Have you ever opened something that was not what you were expecting. Imagine a present wrapped up under the Christmas tree; it looks like a hockey stick. Sweet! A new hockey stick for Christmas day road hockey. Your excitement grows the more you look at this stick. Christmas morning arrives and your rush downstairs to check the flex on your new Easton. Shredded wrapping paper flies to reveal ... a golf club?
I think people were expecting another Flanders red Bird of Prey; a brew that could suck your eyeballs in. I honestly thought Driftwood has nuts to release a Flanders red. This is not an approachable beer. Oud bruins are generally less sour than the Flanders red. This lack of overt sourness and more malty makes them a little easier on the palate.
That year I cried when sampling the Bird of Prey: it was gloriously sour and it aged well. Beer geeks were pleased to have another cellarable beer. The Misses didn't like it - too sour. This year the Misses loved the Mad Bruin. It was fruitier, complex and not too sour. Again I cried. I wanted something with more face twisting sourness. After finishing off a box of tissues, I reflected:

Mad Bruin = 8/10

The slight addition of tears to the glass released the nose. It was tart- yet sweet - with predictions of sourness, root beer and wood vanilla. This was not a face puller. I did long for another sip. It was tart and dry, almost cider like. Except this cider carried wood hints, vanilla, plums and miscellaneous sour fruits. The ending was dry, short and left an impression of fruity balsamic vinegar. Delicious and sessionable sour. Cellaring a few might be in order.

Taste +4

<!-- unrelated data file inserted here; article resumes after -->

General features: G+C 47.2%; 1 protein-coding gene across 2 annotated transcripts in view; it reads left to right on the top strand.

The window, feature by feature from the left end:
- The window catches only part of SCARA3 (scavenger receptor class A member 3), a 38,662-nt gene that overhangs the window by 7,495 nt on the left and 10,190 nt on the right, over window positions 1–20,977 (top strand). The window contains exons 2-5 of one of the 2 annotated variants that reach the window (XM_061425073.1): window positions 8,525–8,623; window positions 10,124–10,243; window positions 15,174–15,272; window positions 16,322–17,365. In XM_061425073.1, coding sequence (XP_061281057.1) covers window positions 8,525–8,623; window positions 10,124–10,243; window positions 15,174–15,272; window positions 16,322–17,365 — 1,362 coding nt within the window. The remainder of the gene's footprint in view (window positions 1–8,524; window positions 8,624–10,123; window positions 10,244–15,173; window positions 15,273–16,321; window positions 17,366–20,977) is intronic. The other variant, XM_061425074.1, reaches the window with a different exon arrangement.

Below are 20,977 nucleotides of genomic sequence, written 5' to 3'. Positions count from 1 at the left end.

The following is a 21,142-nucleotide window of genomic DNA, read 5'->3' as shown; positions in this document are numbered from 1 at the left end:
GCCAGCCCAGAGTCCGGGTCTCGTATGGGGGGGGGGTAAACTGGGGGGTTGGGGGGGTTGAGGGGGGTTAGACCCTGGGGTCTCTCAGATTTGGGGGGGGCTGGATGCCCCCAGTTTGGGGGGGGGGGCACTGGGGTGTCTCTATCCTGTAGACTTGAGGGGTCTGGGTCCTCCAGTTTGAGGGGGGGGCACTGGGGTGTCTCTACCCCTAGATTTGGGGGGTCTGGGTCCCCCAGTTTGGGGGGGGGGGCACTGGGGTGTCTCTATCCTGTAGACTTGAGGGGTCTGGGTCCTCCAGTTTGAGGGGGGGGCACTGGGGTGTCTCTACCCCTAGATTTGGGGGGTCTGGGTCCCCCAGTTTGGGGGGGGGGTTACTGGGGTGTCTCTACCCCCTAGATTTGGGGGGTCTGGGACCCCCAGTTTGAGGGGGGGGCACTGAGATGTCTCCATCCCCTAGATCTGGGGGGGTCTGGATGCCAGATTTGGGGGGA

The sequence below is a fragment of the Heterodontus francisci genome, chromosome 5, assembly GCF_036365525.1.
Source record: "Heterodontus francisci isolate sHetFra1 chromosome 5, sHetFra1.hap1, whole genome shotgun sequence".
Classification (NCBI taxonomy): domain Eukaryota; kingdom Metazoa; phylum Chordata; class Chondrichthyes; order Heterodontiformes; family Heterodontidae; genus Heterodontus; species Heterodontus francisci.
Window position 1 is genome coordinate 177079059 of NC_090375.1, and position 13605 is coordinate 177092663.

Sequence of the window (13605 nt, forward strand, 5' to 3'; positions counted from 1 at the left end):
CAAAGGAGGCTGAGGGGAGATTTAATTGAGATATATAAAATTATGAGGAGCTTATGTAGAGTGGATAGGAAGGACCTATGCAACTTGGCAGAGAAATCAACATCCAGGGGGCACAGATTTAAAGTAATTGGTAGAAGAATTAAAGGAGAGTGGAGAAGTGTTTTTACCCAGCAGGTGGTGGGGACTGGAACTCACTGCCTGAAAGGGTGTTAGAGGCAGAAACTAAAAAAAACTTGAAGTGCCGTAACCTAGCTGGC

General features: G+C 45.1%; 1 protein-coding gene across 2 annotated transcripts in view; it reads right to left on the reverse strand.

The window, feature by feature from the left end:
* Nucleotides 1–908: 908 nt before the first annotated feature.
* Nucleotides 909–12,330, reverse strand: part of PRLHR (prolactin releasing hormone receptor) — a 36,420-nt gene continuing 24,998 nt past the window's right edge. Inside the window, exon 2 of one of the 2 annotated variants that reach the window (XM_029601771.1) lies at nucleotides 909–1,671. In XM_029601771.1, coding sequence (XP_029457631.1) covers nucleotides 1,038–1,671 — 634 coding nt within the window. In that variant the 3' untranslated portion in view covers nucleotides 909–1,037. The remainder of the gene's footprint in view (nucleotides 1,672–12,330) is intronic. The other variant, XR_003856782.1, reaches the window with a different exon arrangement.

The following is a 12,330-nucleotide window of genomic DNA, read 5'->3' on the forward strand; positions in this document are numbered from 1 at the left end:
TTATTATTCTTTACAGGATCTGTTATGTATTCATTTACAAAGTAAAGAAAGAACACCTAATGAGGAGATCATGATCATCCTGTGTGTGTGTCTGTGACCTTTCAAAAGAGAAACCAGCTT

Aftertaste +1
Alcohol Content +1 7%
Value +1
Appearance +1 (great label and perfect description of the beer's flavour)

Sunday, October 7, 2012

A Season for Saisons Beer School

Every so often I do these 'Beer Schools'. A group of local beer geeks gather in the back room of Clive's Classic Lounge to sample and discuss a particular beer style. Here is a posting of the previous Cascadian Dark Beer School. The upcoming school has a few spots left.  If anyone wants to attend, leave a comment below with your email and I will get back to you. You do not have to be a beer expert, have an uber palate or recite obscure facts about a particular brewery. Sounding pompous is my role. However, you must have a desire to enjoy new beers and meet other beer geeks.

Summer is over, so it is time to restart the beer schools. The next one will be Sunday, October 21th, 7:30ish at Clive's Classic Lounge in the Chateau Victoria. This school will be "A Season for Saisons". I have not even chosen the beers yet; there are a lot to choose from. But it will involve the following:

1. Saison Dupont (the gold standard)

2. Ommegang Hennepin (the American Contender)

3. Le Merle - (The American interpretation)

4. 8 Wired - Saison Sauvin (A New Zealand version)

5. Another surprise

As always you are there to learn. There will be history, glassware lessons, food pairing suggestions, a cheese plate to nibble on and prizes. The same format as always: bring a pen, your palate and $20. First come first serve. This will be around 18-20 spots for this event.

Please forward this to any other craft beer loving friends who might like to attend.

Sunday, September 30, 2012

Storm Watcher Winter Lager (VIB)

The Storm Watcher from VIB will be their winter rotation beer. It replaces the Beachcomber for Victoria's cold season. Hopefully this beer will not be overlooked, but I fear it might. In the winter there is always a plethora of big and bold releases: pumpkin beers, fresh hopped ales, barley wines and stouts. Hopefully this one is not lost in the rush of releases, because it is a nice little brew. I got my six pack early, but the Storm Watcher should hit the CBAW shelves Monday morning.


Storm Watcher Winter Lager = 6/10